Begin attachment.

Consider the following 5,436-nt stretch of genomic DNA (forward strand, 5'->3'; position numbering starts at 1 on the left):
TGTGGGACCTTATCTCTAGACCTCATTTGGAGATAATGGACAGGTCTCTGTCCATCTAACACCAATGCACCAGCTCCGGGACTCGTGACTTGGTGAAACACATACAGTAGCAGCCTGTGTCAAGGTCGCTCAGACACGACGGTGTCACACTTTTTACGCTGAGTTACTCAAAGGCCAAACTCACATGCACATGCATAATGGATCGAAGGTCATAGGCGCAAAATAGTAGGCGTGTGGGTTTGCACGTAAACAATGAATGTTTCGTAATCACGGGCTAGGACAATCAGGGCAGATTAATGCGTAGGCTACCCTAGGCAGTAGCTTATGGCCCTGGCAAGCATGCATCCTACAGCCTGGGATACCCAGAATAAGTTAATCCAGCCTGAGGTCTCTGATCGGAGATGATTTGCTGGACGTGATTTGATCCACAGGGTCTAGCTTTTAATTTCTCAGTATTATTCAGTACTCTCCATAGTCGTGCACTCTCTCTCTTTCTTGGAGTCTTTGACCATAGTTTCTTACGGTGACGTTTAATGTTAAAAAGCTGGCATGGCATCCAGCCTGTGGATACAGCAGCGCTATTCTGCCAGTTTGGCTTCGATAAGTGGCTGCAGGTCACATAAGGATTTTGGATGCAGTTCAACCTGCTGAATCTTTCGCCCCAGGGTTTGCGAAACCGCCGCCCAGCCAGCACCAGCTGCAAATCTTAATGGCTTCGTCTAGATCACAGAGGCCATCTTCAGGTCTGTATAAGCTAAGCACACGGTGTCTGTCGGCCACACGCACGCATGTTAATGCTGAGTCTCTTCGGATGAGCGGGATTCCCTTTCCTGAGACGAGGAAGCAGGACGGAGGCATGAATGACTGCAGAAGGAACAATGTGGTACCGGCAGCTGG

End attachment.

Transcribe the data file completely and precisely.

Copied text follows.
Consider the following 5,436-nt stretch of genomic DNA (forward strand, 5'->3'; position numbering starts at 1 on the left):
TGTGGGACCTTATCTCTAGACCTCATTTGGAGATAATGGACAGGTCTCTGTCCATCTAACACCAATGCACCAGCTCCGGGACTCGTGACTTGGTGAAACACATACAGTAGCAGCCTGTGTCAAGGTCGCTCAGACACGACGGTGTCACACTTTTTACGCTGAGTTACTCAAAGGCCAAACTCACATGCACATGCATAATGGATCGAAGGTCATAGGCGCAAAATAGTAGGCGTGTGGGTTTGCACGTAAACAATGAATGTTTCGTAATCACGGGCTAGGACAATCAGGGCAGATTAATGCGTAGGCTACCCTAGGCAGTAGCTTATGGCCCTGGCAAGCATGCATCCTACAGCCTGGGATACCCAGAATAAGTTAATCCAGCCTGAGGTCTCTGATCGGAGATGATTTGCTGGACGTGATTTGATCCACAGGGTCTAGCTTTTAATTTCTCAGTATTATTCAGTACTCTCCATAGTCGTGCACTCTCTCTCTTTCTTGGAGTCTTTGACCATAGTTTCTTACGGTGACGTTTAATGTTAAAAAGCTGGCATGGCATCCAGCCTGTGGATACAGCAGCGCTATTCTGCCAGTTTGGCTTCGATAAGTGGCTGCAGGTCACATAAGGATTTTGGATGCAGTTCAACCTGCTGAATCTTTCGCCCCAGGGTTTGCGAAACCGCCGCCCAGCCAGCACCAGCTGCAAATCTTAATGGCTTCGTCTAGATCACAGAGGCCATCTTCAGGTCTGTATAAGCTAAGCACACGGTGTCTGTCGGCCACACGCACGCATGTTAATGCTGAGTCTCTTCGGATGAGCGGGATTCCCTTTCCTGAGACGAGGAAGCAGGACGGAGGCATGAATGACTGCAGAAGGAACAATGTGGTACCGGCAGCTGG